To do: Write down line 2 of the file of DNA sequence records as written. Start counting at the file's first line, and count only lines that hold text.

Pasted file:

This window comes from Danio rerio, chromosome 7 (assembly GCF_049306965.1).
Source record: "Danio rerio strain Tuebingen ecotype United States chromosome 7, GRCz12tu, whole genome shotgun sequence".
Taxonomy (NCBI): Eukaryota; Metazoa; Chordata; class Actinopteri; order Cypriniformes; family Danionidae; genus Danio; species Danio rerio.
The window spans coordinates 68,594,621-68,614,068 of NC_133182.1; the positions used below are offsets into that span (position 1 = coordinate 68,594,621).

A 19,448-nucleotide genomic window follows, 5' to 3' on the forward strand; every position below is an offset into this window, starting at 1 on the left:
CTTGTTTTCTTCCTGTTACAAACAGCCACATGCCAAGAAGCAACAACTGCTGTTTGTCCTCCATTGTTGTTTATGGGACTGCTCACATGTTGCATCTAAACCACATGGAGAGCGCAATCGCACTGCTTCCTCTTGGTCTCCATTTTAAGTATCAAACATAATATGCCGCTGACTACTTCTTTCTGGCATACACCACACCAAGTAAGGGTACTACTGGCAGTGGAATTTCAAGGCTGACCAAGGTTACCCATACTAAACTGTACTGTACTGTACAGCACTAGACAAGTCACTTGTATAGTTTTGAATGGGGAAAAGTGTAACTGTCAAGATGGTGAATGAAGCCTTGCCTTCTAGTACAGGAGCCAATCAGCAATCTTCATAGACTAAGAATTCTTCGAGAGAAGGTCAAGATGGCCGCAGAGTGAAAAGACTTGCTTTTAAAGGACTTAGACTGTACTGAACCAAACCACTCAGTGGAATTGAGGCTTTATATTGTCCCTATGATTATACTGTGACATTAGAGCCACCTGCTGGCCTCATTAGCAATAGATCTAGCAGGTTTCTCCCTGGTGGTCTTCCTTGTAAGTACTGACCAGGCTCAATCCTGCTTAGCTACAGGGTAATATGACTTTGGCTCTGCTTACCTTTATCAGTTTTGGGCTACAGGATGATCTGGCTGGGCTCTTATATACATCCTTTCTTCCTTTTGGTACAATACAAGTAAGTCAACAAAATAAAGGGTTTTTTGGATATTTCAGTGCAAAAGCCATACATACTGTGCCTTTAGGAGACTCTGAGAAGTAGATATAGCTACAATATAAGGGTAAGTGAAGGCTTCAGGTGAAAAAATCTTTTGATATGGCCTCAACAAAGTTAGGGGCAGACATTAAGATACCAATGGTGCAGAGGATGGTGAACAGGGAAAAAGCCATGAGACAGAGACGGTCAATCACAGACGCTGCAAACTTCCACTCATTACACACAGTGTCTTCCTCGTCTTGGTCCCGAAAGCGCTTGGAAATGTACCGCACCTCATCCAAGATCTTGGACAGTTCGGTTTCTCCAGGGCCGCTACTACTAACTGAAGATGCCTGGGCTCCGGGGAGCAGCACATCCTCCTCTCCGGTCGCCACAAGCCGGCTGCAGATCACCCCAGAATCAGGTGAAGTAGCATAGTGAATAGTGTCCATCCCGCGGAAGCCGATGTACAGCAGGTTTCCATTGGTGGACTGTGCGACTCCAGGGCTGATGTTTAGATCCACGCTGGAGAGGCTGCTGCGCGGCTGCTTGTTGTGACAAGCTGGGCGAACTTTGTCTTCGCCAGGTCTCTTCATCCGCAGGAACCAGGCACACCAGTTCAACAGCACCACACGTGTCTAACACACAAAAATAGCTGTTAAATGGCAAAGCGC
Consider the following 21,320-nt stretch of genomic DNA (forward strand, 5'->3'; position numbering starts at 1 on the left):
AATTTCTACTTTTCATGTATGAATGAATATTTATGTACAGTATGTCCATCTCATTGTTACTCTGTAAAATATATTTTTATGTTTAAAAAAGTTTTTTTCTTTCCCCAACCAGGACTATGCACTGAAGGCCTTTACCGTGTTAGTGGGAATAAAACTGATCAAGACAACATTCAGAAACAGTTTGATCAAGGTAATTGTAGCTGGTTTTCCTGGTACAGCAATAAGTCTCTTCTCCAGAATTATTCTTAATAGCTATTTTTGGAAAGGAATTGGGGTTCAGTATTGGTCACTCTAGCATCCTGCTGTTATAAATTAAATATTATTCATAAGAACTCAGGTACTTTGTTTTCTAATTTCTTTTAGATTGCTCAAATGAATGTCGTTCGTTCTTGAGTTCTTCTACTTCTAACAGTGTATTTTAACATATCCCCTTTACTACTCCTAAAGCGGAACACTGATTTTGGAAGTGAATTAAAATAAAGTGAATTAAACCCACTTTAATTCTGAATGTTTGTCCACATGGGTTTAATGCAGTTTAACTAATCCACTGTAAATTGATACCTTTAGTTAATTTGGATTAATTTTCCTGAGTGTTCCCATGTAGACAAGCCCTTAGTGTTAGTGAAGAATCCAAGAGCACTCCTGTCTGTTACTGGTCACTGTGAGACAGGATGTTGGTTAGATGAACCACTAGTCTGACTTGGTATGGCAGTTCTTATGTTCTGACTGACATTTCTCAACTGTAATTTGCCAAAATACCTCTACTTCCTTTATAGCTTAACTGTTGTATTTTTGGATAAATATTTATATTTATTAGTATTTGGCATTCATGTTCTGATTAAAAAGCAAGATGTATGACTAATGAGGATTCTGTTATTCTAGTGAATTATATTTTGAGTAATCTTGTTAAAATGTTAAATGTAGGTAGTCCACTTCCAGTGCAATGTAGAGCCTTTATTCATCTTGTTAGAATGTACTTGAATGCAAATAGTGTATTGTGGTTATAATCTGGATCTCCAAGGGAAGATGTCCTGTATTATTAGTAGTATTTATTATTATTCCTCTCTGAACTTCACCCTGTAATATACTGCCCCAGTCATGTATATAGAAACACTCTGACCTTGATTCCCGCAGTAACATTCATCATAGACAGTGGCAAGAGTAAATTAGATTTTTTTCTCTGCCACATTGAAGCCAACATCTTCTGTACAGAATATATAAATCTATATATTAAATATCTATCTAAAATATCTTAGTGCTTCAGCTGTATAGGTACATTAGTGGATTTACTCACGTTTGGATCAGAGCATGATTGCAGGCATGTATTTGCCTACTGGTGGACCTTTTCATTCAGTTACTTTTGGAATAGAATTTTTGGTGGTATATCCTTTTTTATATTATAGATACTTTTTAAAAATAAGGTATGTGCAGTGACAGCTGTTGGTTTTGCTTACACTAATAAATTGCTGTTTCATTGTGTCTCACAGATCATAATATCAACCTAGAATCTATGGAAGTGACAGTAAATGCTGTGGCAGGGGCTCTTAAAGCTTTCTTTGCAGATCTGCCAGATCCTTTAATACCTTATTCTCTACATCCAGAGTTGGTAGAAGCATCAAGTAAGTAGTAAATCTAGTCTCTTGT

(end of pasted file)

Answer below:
Source record: "Danio rerio strain Tuebingen ecotype United States chromosome 7, GRCz12tu, whole genome shotgun sequence".